Apologetics (keep staying tuned for more...)

What is Apologetics?

  1. Apologetics (from the Greek apologia: a defense) is that branch of Christian theology which seeks to provide rational justification for the truth claims of the Christian faith
  2. Primarily a theoretical discipline though it has practical application. It asks the question: What rational justification can be given for the Christian Faith?

How is Apologetics Used?

  1. Loving God with your mind
  2. Acts as a confirmation to the believer’s faith
  3. Shows truth to unbelievers
  4. Reveals and explores the Christian worldview and helps you test ideas for validity and truth

What Good is Apologetics?

  1. Shaping Culture
    • The gospel is never heard in isolation. It is always heard against the backbone of the cultural milieu in which one lives
  2. Strengthening believers
    • Nothing inspires more confidence and boldness than knowing that one has good reasons for what one believes and answers to common questions/objections
  3. Evangelizing unbelievers
    • When apologetics is combined with a gospel presentation/personal testimony, the Spirit of God condescends to use it in bringing certain people to himself

Knowing vs. Showing Christianity to be True

  1. Knowing Christianity to Be True
    • Role of the Holy Spirit
    • Role of Argument and Evidence
  2. Showing Christianity to Be True
    • Role of Reason

Arguments (stay tuned for elaborate explanations)

Leibnizian Cosmological Argument

  1. Anything that exists has an explanation of its existence, either in the necessity of its own nature or in an external cause
  2. If the universe has an explanation for its existence, that explanation is God
  3. The universe exists
  4. Therefore, the universe has an explanation of its existence (from 1,3)
  5. Therefore, the explanation of the existence of the universe is God (from 2,4)

Kalām Cosmological Argument

  1. Whatever begins to exist has a cause
  2. The universe began to exist
  3. Therefore the universe has a cause

Kalam Cosmological Argument - Details

Teleological Argument

  1. The fine-tuning of the universe is due to either physical necessity, chance, or design
  2. It is not due to physical necessity or chance
  3. Therefore, it is due to design

Teleological Argument - Details

Moral Argument

  1. If God does not exist, objective morals do not exist
  2. Objective morals exist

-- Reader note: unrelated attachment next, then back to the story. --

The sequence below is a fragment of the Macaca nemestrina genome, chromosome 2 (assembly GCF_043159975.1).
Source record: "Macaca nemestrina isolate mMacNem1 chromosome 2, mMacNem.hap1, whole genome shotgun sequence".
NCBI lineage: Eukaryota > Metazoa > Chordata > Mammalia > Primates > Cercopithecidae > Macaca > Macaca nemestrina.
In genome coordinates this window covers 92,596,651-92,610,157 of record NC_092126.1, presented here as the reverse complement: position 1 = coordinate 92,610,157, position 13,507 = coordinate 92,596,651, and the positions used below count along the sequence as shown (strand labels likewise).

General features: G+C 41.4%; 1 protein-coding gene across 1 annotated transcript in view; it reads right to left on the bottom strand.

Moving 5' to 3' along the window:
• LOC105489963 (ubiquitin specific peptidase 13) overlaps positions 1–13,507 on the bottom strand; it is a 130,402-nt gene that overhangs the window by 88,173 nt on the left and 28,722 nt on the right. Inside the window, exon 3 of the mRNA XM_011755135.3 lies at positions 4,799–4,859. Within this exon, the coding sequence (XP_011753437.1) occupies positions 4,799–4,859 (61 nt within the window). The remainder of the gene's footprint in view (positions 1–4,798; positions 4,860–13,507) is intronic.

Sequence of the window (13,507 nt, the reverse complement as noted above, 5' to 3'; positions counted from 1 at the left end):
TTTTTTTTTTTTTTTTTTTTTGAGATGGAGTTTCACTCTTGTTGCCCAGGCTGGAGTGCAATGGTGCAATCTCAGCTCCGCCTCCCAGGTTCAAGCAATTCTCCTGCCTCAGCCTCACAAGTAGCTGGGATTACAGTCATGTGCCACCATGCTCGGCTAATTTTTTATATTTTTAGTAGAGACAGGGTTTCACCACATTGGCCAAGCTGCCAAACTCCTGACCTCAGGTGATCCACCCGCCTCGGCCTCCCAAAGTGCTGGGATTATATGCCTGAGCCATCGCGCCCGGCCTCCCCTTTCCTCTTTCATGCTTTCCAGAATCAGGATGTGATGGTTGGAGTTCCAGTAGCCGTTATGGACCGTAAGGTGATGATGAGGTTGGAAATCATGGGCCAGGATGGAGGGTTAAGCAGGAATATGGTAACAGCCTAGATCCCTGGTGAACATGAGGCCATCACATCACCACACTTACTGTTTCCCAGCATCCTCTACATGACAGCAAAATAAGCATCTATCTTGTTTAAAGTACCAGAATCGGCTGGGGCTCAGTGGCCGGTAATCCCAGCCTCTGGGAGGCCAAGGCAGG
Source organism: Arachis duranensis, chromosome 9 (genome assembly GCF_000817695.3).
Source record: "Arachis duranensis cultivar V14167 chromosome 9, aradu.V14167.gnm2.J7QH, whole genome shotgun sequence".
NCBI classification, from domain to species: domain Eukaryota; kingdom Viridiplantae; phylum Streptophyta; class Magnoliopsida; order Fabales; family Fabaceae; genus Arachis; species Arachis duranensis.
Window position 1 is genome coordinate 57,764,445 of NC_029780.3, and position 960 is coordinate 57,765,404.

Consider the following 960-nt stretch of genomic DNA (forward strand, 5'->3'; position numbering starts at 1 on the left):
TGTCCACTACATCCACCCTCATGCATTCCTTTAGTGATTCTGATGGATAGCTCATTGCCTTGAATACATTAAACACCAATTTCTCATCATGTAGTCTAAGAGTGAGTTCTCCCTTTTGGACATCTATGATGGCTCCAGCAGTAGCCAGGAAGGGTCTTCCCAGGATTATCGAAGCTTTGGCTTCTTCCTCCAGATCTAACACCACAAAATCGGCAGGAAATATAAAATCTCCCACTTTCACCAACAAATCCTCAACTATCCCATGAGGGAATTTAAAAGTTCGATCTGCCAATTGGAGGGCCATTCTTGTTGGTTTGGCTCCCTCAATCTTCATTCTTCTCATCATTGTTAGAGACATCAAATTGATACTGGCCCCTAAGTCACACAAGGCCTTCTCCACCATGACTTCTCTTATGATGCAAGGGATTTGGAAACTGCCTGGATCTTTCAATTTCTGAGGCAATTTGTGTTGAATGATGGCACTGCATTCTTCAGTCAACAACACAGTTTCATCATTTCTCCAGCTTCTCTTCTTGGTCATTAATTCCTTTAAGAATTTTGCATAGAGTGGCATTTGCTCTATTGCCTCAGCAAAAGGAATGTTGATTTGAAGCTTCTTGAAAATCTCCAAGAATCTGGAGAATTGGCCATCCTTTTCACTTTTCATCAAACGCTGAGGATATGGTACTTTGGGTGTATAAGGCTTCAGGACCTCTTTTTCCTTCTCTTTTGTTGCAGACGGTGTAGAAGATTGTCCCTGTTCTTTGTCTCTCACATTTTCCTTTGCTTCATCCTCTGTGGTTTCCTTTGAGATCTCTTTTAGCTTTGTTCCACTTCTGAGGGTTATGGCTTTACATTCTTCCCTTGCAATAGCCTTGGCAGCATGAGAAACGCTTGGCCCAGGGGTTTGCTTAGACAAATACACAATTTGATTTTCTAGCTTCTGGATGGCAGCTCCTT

3. Therefore God exists

Moral Argument - Details

The Resurrection of Jesus

There are four established facts which constitute inductive evidence for the resurrection of Jesus:

  1. After his crucifixion, Jesus was buried by Joseph of Arimathea in the tomb.
  2. On the Sunday morning following the crucifixion, the tomb of Jesus was found empty by a group of his women followers.
  3. On multiple occasions and under various circumstances, different individuals and groups of people experienced appearances of Jesus alive from the dead.
  4. The original disciples believed that Jesus was risen from the dead despite their having every reason not to. Thus, the sudden spread of Christianity.

Evolution and Christianity

First off, I don't think evolution and the belief in God is incompatible. For all we know, God could have used evolution as a process to create life. But on the other hand, why believe that he did? All the book of Genesis tells us is that God was responsible for the beginning of the universe and life. I do not deny the theories of evolution entirely, but I do however, think that due to the lack of physical evidence in support of evolution, evolution needn't necessarily be accepted as an explanation to life as we know it.

Evolution basically means "change over time". And nobody disagrees with that. There are two components to evolution: common ancestry and the mechanisms of genetic mutation and natural selection.

Common ancestry states that all-life forms evolved from a single primordial ancestor. However, the fossil records show the complete opposite. Even Darwin himself recognized the fact that no organisms stood midway between other organisms as transitional forms. Well you might say "O we just haven't unearthed these transitional fossils yet". But theoretically, there should be millions of of these showing in the fossil records. But there are just none! Think for example of how many intermediate forms there would need to be for a bat and a whale to have evolved from a common ancestor. But the evidence doesn't show that.